As part of our celebration of the 25th Anniversary of the French Frigate Shoals sea turtle tagging programme, we sent email to George Balazs of the National Marine Fisheries Service (NMFS) and gave him the tag numbers of four Honokowai females.
We then requested that he advise us should any of these turtles crawl up to nest this season.
On the evening of June 29th, we received a message on our answering machine. Mendelbrot (U 359), a turtle we have known since 1993, was sighted on East Island laying her eggs.
Later in email, George reassured us the turtle taggers at the French Frigate Shoals were taking very good care of Mendelbrot.
"Have faith. She will return to you."
The white newly painted D 62 on the right rear portion of her carapace fairly shouted at us.
On our morning dive of August 16th, we sighted Mendelbrot for the first time this summer. We recognized her by her facial markings. The white newly painted D 62 on the right rear portion of her carapace fairly shouted at us.
We notified George by email, letting him know the date, time, and location of Mendelbrot's first sighting, but we had to wait until he could confirm that D 62 really matched the tag numbers U 359.
We reproduce part of George's reply here, with his permission:
U355 RHF (right hind flipper) and U359 LFL (left front flipper proximal tag site). CCL= 105.5 cm, SCL= 98.0 cm. First seen in 1998 nesting on East 6/5/98.
In our Week One summary, we reported our first sighting of Tiamat.
We have known Tiamat since 1991 and had seen her each summer except last year. We really weren't surprised--she'd grown large enough to make her "run" at the French Frigate Shoals (FFS).
It caused us no special worry. After all, Tiamat's condition had improved immensely and she was clearly winning her battle with FP. We were confident we'd see her again for 1998 and likely she'd be wearing her first set of tags.
We resighted her almost immediately this summer, resting in her favourite place. She remembered us and that made it easy to read her tags. She carries 122C and 123C on her hind flippers. The good hearts at FFS had engraved "V 40" on the right rear portion of her carapace as well.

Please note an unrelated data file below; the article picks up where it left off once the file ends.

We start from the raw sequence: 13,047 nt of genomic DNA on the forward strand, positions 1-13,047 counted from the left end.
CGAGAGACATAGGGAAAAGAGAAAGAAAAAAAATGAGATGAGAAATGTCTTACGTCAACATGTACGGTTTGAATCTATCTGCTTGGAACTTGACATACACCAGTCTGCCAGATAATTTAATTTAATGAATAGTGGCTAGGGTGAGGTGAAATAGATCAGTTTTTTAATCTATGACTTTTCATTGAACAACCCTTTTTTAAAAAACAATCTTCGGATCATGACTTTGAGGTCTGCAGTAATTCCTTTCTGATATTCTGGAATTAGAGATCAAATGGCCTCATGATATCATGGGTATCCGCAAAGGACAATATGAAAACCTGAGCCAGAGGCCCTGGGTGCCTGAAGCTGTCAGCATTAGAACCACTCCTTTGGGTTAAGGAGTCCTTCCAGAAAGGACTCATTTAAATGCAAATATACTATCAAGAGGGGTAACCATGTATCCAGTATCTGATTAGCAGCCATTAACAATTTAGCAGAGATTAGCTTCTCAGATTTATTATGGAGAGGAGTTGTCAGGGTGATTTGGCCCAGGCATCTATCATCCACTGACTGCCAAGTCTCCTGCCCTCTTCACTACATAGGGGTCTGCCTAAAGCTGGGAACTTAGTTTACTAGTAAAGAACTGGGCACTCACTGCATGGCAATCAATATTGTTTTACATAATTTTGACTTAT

The good hearts at FFS had engraved "V 40" on the right rear portion of her carapace as well.
We sent email to George Balazs and provided him with details of Tiamat's (122C V 40) sighting. This week, George sent us the stats on this beautiful honu:
V40. Recorded nesting on East 5/30/97 and 6/15/97. SCL= 90.0 cm. Tags= 122C left hind, 123C right hind, 124C left front, 125C right front. Biopsy (nip from trailing of hind flipper) taken for DNA analysis.
We informed George just how special both Mendelbrot (U 359 D 62) and Tiamat (122C V 40) really are. Both these honu were subadults when we first met them. During our observation time, they both nested at FFS and received their first set of tags. Both had fibropapilloma disease and both improved!
Mendelbrot and Tiamat are Honokowai FP regression cases. Best of all, both might just have some very special genes that lets them battle and win the fight against FP. Their hatchlings scrambling across East Island sand just might carry the same "good fortune" into the next honu generation.
At least this is our hope!
Last week we reported that we laid down two plaques at our dive site. The first bears the initials GHB in honour of George H. Balazs, the pioneer researcher of the Hawaiian green sea turtle.
The second plaque is marked with N36...